Why a National Design Code is a Very Bad Idea

Design codes are great. But the concept of a national design code as promulgated by the government is a contadiction in terms.

No other country uses the term ‘design code’, it only arose because the UK was trying to catch up to the rest of the world with a discretionary planning system that fares badly at regulating quality and now the rest of the world has moved on.

Take the definition.

a system whereby land owners establish the key components of the design of new developments up front and, through legal requirement, then require abidance by any developers subsequently wanting to build
in the area covered by the code.

Note the limitation – the intent of land owners. Urban coding arose from the work of pioneers of CNU such as Andreas Duany at places like Seaside to masterplan in 3d and push against many of the sprawl based zoning rules that demanded large lots, separation of uses and wide roads.

Since then the movement has moved on. Rather than being promoted by land owners form based codes are promoted by municipalities as part of the zoning code. Why cant we keep up with the language and thinking.

The second reason why a national design code is a bad idea is that on large sites the design codes flows from the illustrative 3d masterplan. You arn’t talking about plot level typologies fitting into adjoining existing lots.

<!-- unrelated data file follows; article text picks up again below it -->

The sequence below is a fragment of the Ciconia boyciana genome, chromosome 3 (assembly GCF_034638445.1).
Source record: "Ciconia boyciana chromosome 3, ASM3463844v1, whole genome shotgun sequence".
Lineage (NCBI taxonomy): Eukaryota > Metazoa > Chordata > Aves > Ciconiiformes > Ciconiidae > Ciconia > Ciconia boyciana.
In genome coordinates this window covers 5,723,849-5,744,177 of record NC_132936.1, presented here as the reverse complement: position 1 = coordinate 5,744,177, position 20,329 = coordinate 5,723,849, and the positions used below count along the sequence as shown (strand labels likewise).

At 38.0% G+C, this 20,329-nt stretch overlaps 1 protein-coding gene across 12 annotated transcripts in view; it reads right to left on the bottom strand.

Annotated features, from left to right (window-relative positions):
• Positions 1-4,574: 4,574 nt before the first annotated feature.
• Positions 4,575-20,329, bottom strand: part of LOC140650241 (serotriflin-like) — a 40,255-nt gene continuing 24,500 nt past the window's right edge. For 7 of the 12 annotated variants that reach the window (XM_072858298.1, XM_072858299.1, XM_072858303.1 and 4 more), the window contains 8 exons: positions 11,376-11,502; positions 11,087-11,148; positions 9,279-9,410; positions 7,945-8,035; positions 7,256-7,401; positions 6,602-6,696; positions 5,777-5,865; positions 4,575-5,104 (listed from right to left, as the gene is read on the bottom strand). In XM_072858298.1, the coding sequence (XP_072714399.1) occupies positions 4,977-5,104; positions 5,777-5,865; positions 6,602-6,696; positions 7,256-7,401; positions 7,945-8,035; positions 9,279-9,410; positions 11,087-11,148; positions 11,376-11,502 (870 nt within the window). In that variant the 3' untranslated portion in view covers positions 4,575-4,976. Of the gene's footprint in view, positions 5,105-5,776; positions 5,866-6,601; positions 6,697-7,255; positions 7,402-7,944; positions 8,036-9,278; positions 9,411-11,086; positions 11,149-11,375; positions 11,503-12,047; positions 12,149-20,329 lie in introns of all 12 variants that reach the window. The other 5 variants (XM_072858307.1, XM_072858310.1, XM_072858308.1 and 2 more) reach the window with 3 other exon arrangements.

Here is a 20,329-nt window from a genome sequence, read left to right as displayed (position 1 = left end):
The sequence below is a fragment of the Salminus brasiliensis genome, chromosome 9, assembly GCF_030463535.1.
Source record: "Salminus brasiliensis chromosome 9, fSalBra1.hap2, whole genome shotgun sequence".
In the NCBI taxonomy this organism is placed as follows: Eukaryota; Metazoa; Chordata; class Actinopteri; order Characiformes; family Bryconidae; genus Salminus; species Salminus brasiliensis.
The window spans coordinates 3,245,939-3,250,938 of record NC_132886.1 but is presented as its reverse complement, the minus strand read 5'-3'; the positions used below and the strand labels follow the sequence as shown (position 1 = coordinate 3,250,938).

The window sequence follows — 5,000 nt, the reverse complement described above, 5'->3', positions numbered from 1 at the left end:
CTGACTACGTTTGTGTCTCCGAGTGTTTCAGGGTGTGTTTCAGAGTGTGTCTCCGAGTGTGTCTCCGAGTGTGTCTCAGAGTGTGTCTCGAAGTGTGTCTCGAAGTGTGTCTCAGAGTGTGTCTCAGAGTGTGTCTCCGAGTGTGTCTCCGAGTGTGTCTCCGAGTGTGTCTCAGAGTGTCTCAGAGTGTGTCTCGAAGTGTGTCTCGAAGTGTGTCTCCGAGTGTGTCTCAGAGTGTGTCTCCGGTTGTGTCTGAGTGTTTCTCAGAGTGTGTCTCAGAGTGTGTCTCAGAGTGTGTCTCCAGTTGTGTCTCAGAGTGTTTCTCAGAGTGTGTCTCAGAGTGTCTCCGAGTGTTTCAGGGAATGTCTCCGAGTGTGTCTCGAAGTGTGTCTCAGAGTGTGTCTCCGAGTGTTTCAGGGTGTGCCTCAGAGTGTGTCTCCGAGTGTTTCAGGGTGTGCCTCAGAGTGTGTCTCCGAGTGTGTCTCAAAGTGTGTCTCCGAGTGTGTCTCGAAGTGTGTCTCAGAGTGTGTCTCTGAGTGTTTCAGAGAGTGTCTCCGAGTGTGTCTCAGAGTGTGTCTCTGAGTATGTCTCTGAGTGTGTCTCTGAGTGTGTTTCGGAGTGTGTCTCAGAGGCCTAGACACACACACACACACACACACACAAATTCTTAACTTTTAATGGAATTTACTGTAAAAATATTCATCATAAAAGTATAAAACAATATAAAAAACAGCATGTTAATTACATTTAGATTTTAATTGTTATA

Unless you have a national masterplan you cant have a national design code.

The government doesn’t seem to understand what nation it is planning for. The National Design Guide doesn’t use the term England once (or even explain what nation it is planning for) or once explain the evolution, origin and diversity of English development norms.

Any masterplan or code must respond to context in terms of settlement patterns, building materials and local vernacular. I suspect there will just be a few woolly words about local character. This is not good enough, A code is a rule not ‘guidance’ . If all it says is look nice and traditional without any analysis of geographical patterns of form it will be as worthless as a badly written neighbourhood plan design policy.

No other country has attempted such a silly endaeovour as a national design code. Their is a reason for this.

If it was to perform any useful function at all it would codify and replace technical standards in MFS 1 and 2 and incorporate the very latest thinking from the CROW cycling design guide. Their has been no technical group to do this.

2 thoughts on “Why a National Design Code is a Very Bad Idea

  1. Pingback: A Review of the New National Model Design Code Part II | Decisions, Decisions, Decisions

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